Review Summary: Trite pop music with catchy hooks is forgivable, but when it’s this poorly executed, there’s just no excuse.5 of 7 thought this review was well written
Hey Monday has always been Paramore’s adorable little sister. Both female-fronted bands indulge in pop-punk’s cliches; but in most circles Paramore comes out as the clear musical victor before the discussion inevitably turns into a “Who’s Hotter??!?”
contest, Cassadee Pope or Hayley Williams (Cassadee Pope is the answer, by the way)? Originally, Hey Monday planned to crown Cassadee pop-punk princess supreme with a scorching hot 2010 summer full-length, but thankfully it was shaved down to a 6-song EP. If these 6 are the best material the Floridians have to offer, I did not
want to hear the other 8. On Beneath It All
, Hey Monday sounds much more Kelly Clarkson than they do Paramore, and I mean that in the absolute worst way possible.
Inherently, Kelly Clarkson is fairly enjoyable. She’s got spunk. She reminds me of that older sister who’s perpetually oblivious of how annoying she is, yet insists on buying you beer to impress your friends anyway. This comes out spectacularly in her music, and she’s got the pipes to make a genuine impression as well. Before I ramble on about Kelly Clarkson for half the review, let me explain how this relates to Hey Monday, and moreso, to Beneath It All.
The band’s debut was a poppy romp that had no qualms with being overtly sweet and catchy. The sincerity with which Hey Monday created Hold On Tight
was endearing, and it almost made up for the lackluster product. It almost
made the moderate success they enjoyed from Hold On Tight
among adoring teenage fangirls and BallsToTheWall warranted.
That is, until, Beneath It All EP
. You see, the success and riches Hey Monday garnered eventually led to their present-day demise, a killingly-sweet, cheesy affair you’d be better off not knowing exists. Hooks, hooks, and more hooks is the formula Hey Monday decided upon, and in effect Beneath It All
dropped the punk from pop-punk. “Mr. Pushover” is probably the most putrid example of this, with contrived lyrics to match. Try reading the oh-so-clever wordplay without cringing, ”They're on to me / The haters are hating / The haters, they hate me / Lovers are loving /But the lovers, they hate me too,”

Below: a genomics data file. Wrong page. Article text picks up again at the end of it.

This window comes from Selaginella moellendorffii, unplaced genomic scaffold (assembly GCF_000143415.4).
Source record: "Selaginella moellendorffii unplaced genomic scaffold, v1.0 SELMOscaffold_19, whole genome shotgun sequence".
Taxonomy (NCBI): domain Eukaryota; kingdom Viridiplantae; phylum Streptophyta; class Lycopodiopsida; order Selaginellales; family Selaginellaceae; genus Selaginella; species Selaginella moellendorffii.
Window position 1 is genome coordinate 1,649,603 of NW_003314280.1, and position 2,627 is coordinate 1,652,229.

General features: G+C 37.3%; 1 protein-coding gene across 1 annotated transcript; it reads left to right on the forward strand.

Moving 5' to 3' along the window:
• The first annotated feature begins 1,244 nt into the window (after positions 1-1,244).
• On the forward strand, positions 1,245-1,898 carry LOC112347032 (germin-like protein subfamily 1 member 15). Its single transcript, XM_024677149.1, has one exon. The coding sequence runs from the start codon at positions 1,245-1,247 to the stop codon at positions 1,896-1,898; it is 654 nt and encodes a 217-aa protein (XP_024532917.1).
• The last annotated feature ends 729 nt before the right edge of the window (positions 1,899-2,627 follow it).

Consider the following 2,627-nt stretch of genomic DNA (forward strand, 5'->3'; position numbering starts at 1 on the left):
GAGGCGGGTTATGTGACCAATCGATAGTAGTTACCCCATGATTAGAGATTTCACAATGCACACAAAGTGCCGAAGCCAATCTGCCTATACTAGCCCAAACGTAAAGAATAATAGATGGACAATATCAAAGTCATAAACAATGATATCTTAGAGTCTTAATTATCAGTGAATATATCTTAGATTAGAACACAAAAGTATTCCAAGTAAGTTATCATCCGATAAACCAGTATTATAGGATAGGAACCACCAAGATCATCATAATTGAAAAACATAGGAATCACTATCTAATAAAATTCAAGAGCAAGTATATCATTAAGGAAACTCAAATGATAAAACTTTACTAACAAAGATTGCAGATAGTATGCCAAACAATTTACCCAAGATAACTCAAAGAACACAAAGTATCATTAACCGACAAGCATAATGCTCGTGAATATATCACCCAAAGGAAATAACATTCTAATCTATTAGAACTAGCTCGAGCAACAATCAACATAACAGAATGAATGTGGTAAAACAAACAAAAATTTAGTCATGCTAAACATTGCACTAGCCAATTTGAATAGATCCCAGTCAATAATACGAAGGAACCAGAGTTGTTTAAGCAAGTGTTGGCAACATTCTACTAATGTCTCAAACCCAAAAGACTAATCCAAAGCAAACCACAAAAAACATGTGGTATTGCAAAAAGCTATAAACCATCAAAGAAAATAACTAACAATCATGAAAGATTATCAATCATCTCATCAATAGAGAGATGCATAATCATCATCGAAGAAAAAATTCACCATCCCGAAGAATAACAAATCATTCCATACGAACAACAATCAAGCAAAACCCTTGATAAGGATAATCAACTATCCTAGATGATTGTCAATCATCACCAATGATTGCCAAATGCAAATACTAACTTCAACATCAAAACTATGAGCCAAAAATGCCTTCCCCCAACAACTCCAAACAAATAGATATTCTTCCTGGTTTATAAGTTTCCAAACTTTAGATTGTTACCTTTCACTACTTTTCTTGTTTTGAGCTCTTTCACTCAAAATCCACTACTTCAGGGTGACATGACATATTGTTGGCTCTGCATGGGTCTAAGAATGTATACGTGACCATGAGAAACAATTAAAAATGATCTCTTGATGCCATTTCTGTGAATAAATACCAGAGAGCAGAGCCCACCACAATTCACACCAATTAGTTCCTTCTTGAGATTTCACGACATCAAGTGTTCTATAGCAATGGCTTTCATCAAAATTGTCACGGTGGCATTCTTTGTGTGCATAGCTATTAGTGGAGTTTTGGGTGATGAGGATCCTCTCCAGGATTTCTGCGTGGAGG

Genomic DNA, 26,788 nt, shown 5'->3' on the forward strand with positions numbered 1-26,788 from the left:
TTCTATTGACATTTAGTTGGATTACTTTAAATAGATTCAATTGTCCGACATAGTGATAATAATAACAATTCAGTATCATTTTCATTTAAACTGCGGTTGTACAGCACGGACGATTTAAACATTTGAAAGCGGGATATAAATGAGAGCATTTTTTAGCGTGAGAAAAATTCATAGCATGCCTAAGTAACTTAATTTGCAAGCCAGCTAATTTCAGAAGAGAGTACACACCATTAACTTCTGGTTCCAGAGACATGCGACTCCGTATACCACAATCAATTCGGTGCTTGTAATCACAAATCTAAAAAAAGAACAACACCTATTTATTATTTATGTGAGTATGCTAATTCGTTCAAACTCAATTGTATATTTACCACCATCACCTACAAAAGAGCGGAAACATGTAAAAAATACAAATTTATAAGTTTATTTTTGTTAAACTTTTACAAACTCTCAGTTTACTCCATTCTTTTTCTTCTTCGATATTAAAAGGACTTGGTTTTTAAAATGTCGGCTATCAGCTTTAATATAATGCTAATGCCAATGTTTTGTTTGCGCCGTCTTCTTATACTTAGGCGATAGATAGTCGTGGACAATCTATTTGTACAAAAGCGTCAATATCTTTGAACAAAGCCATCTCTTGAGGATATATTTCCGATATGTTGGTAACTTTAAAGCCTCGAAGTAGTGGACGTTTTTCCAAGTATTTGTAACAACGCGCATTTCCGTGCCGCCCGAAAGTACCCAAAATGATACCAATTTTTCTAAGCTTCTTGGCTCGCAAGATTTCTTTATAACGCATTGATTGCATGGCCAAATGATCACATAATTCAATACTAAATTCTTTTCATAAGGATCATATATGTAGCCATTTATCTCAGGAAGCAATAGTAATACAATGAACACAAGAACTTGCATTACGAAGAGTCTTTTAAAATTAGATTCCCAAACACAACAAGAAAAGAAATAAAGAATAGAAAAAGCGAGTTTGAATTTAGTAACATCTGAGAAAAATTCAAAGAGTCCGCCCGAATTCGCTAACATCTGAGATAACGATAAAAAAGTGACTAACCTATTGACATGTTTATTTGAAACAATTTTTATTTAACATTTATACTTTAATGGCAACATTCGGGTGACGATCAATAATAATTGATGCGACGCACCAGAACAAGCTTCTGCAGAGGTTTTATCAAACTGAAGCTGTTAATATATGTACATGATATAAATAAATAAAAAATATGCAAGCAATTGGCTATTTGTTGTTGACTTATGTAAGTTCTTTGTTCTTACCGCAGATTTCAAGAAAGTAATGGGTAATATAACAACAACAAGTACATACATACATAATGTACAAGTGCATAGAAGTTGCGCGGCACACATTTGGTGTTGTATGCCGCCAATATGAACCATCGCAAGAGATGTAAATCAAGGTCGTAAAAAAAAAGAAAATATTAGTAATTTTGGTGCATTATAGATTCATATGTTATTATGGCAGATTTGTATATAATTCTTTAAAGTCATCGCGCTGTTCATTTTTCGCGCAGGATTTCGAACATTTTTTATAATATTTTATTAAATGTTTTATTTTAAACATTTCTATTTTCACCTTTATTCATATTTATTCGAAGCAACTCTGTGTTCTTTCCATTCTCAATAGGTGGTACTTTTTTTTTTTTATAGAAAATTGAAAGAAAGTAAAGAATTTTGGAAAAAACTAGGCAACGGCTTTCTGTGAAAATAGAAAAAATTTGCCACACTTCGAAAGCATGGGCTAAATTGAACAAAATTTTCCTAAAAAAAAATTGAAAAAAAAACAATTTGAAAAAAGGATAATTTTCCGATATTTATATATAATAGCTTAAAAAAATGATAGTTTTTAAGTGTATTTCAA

much less actually listen to Cassadee sing it. In the end though, I probably would have forgiven Hey Monday for contrived lyrics, it’s the production that pushes Beneath It All
completely over the edge. New assets for Hey Monday apparently means more production to the max. The EP is the definition of over-produced with songs “Wondergirl” and “I Don’t Wanna Dance” successfully obliterating any sense of intrigue or subtlety Hey Monday used to embody. Thankfully, Cassadee’s voice is still front-and-center, even if it sounds like a more lackluster Kelly Clarkson. The comparison is easy to make, especially since the uncanny resemblance is heightened by a shared faux-attitude, like Avril Lavigne with a tad more sense. Pope’s vocals are undeniably uninspired, though, as “Mr. Pushover,” contender for worst song I’ve heard this year, serves as the epitome of her lack of range.
The nicest comment I can make about Beneath It All
is the inconsistency. Sandwiched between the garbage you can find “Where Is My Head” and “Wish You Were Here,” two songs that show a cinch of imagination in the melody department. Still, Beneath It All
is entirely smothered by the production. Trite pop music with catchy hooks is forgivable, but when it’s this poorly executed, there’s just no excuse.